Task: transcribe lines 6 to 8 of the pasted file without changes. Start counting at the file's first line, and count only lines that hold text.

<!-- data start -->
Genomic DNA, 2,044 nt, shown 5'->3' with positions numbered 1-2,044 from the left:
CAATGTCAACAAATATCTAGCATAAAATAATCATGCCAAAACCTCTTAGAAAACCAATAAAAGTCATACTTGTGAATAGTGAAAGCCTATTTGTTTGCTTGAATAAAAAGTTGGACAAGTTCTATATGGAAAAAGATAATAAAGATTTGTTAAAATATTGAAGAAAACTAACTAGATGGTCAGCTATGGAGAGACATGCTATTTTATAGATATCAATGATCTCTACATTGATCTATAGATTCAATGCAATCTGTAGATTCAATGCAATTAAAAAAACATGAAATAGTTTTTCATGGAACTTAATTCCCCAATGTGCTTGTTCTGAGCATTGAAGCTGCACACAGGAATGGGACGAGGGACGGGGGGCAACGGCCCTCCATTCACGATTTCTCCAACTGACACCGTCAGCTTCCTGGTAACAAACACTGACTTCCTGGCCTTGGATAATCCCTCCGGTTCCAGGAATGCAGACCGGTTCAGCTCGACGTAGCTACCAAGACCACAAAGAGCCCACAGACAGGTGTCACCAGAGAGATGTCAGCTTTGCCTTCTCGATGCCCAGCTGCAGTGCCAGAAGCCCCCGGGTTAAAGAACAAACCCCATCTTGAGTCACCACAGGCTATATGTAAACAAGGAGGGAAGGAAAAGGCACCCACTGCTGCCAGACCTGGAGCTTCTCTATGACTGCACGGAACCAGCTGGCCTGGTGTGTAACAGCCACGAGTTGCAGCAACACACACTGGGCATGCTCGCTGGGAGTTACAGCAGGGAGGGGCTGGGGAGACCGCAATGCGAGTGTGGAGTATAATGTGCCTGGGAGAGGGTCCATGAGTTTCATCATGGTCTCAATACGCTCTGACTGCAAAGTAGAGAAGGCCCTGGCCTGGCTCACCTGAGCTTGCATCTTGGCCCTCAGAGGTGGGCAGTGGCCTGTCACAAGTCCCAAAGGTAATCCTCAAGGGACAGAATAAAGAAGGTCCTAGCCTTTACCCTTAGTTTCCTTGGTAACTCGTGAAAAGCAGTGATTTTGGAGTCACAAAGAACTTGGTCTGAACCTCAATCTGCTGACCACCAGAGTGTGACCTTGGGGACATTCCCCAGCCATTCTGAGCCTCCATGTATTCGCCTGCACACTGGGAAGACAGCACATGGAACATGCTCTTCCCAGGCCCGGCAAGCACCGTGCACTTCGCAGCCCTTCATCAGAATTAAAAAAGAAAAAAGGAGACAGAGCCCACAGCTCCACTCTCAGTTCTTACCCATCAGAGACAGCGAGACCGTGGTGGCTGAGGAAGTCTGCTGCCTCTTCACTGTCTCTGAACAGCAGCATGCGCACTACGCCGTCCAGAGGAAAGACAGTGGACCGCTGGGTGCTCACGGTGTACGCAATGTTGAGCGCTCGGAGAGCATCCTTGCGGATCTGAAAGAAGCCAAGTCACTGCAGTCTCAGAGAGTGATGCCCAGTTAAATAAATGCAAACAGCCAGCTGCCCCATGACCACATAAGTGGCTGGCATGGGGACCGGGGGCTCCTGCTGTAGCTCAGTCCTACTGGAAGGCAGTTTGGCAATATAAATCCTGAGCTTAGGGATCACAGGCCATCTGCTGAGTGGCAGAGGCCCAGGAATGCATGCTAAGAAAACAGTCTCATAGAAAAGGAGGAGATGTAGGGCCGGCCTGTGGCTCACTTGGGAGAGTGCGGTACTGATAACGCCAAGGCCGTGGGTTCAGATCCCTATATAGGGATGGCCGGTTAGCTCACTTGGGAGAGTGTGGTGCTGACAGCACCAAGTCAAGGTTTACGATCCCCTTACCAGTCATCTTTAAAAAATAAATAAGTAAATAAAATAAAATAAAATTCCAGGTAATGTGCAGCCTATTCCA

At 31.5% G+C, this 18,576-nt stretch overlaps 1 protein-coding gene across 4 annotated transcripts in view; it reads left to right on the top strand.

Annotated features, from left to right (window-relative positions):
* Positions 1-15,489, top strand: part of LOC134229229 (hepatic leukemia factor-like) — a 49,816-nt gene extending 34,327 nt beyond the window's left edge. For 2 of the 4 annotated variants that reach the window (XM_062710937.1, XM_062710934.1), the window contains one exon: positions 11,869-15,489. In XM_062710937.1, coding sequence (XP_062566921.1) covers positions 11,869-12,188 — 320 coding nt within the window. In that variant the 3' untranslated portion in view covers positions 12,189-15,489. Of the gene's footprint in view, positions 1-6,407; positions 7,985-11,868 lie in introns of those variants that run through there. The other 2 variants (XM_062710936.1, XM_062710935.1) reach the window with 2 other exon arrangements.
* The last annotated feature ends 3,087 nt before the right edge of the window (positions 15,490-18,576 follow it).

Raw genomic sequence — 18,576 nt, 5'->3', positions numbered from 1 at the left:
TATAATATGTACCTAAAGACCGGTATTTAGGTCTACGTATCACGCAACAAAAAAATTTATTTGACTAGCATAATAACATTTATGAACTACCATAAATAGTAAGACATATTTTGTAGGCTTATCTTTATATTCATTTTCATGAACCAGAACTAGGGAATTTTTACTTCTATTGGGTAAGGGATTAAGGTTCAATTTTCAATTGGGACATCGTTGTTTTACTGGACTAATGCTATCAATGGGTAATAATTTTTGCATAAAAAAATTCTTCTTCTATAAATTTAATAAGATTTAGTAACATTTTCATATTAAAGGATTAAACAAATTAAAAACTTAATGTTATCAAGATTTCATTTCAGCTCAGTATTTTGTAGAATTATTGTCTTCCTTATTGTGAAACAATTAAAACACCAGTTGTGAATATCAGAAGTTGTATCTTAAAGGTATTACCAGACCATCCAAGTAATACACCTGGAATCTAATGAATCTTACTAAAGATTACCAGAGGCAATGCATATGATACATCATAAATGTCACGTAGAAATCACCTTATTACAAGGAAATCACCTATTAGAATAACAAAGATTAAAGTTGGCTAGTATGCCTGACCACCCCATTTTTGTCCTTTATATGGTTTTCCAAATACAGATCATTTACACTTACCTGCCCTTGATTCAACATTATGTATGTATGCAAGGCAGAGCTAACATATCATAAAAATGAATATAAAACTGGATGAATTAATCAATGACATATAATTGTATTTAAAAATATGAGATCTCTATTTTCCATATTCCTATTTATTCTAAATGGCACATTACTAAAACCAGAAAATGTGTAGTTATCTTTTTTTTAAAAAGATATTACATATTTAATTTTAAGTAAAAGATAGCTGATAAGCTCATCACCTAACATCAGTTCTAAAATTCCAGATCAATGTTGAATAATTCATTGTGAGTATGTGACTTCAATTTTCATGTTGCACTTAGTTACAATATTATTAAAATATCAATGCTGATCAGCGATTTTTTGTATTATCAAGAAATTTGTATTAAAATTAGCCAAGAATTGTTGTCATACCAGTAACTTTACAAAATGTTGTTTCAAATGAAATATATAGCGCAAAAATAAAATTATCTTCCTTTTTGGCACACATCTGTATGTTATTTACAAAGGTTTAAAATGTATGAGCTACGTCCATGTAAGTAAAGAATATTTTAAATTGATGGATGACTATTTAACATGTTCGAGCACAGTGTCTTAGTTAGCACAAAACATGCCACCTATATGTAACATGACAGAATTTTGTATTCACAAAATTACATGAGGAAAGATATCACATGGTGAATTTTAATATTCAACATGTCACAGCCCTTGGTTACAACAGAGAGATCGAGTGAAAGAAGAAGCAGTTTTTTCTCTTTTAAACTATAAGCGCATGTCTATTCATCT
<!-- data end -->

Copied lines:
* The last annotated feature ends 3,087 nt before the right edge of the window (positions 15,490-18,576 follow it).

Raw genomic sequence — 18,576 nt, 5'->3', positions numbered from 1 at the left:
TATAATATGTACCTAAAGACCGGTATTTAGGTCTACGTATCACGCAACAAAAAAATTTATTTGACTAGCATAATAACATTTATGAACTACCATAAATAGTAAGACATATTTTGTAGGCTTATCTTTATATTCATTTTCATGAACCAGAACTAGGGAATTTTTACTTCTATTGGGTAAGGGATTAAGGTTCAATTTTCAATTGGGACATCGTTGTTTTACTGGACTAATGCTATCAATGGGTAATAATTTTTGCATAAAAAAATTCTTCTTCTATAAATTTAATAAGATTTAGTAACATTTTCATATTAAAGGATTAAACAAATTAAAAACTTAATGTTATCAAGATTTCATTTCAGCTCAGTATTTTGTAGAATTATTGTCTTCCTTATTGTGAAACAATTAAAACACCAGTTGTGAATATCAGAAGTTGTATCTTAAAGGTATTACCAGACCATCCAAGTAATACACCTGGAATCTAATGAATCTTACTAAAGATTACCAGAGGCAATGCATATGATACATCATAAATGTCACGTAGAAATCACCTTATTACAAGGAAATCACCTATTAGAATAACAAAGATTAAAGTTGGCTAGTATGCCTGACCACCCCATTTTTGTCCTTTATATGGTTTTCCAAATACAGATCATTTACACTTACCTGCCCTTGATTCAACATTATGTATGTATGCAAGGCAGAGCTAACATATCATAAAAATGAATATAAAACTGGATGAATTAATCAATGACATATAATTGTATTTAAAAATATGAGATCTCTATTTTCCATATTCCTATTTATTCTAAATGGCACATTACTAAAACCAGAAAATGTGTAGTTATCTTTTTTTTAAAAAGATATTACATATTTAATTTTAAGTAAAAGATAGCTGATAAGCTCATCACCTAACATCAGTTCTAAAATTCCAGATCAATGTTGAATAATTCATTGTGAGTATGTGACTTCAATTTTCATGTTGCACTTAGTTACAATATTATTAAAATATCAATGCTGATCAGCGATTTTTTGTATTATCAAGAAATTTGTATTAAAATTAGCCAAGAATTGTTGTCATACCAGTAACTTTACAAAATGTTGTTTCAAATGAAATATATAGCGCAAAAATAAAATTATCTTCCTTTTTGGCACACATCTGTATGTTATTTACAAAGGTTTAAAATGTATGAGCTACGTCCATGTAAGTAAAGAATATTTTAAATTGATGGATGACTATTTAACATGTTCGAGCACAGTGTCTTAGTTAGCACAAAACATGCCACCTATATGTAACATGACAGAATTTTGTATTCACAAAATTACATGAGGAAAGATATCACATGGTGAATTTTAATATTCAACATGTCACAGCCCTTGGTTACAACAGAGAGATCGAGTGAAAGAAGAAGCAGTTTTTTCTCTTTTAAACTATAAGCGCATGTCTATTCATCT